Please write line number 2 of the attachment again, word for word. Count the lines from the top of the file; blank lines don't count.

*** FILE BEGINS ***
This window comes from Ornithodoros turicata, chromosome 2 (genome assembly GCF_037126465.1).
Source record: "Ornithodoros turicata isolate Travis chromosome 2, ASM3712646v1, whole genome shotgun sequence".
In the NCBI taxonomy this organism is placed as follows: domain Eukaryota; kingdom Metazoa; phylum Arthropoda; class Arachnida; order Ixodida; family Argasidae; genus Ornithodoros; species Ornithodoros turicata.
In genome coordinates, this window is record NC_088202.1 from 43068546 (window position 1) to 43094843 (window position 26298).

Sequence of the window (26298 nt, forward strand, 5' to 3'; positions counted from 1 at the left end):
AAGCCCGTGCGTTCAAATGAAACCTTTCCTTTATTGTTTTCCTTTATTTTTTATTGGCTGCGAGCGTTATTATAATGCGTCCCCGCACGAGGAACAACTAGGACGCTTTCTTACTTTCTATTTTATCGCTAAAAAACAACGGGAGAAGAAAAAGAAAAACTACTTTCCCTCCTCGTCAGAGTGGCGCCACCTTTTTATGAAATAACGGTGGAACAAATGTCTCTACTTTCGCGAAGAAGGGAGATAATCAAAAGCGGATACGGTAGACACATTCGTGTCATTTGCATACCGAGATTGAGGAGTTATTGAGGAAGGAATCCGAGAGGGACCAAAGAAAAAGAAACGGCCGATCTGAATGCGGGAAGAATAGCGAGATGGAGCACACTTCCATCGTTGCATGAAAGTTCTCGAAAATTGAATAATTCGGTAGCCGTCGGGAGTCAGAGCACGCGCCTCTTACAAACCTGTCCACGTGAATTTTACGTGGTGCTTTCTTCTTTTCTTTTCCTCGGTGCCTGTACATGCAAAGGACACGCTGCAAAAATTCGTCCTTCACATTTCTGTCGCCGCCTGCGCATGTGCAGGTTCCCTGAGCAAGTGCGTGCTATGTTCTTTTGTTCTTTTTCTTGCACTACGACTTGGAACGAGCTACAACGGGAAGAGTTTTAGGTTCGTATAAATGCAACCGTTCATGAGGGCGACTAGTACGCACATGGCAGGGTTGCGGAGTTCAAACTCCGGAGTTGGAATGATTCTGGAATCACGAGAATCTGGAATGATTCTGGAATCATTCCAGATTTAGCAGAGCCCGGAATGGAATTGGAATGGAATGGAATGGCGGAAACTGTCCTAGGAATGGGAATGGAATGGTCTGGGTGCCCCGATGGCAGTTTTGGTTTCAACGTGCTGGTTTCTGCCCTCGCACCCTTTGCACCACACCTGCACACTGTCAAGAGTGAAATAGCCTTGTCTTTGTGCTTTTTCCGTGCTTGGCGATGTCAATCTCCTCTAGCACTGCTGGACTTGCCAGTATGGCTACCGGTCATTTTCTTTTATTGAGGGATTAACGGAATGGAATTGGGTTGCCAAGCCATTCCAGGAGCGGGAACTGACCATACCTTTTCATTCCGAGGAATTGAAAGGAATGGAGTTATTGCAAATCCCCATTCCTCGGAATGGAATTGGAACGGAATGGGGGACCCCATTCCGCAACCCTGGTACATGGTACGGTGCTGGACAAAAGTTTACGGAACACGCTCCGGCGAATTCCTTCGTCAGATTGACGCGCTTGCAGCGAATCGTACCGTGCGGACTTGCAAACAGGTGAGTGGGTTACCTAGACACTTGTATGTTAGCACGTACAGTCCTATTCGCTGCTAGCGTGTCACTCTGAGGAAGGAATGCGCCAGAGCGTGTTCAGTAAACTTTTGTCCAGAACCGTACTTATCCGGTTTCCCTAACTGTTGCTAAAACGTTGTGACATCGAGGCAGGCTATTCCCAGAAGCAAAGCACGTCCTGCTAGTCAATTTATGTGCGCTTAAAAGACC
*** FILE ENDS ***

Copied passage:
Source record: "Ornithodoros turicata isolate Travis chromosome 2, ASM3712646v1, whole genome shotgun sequence".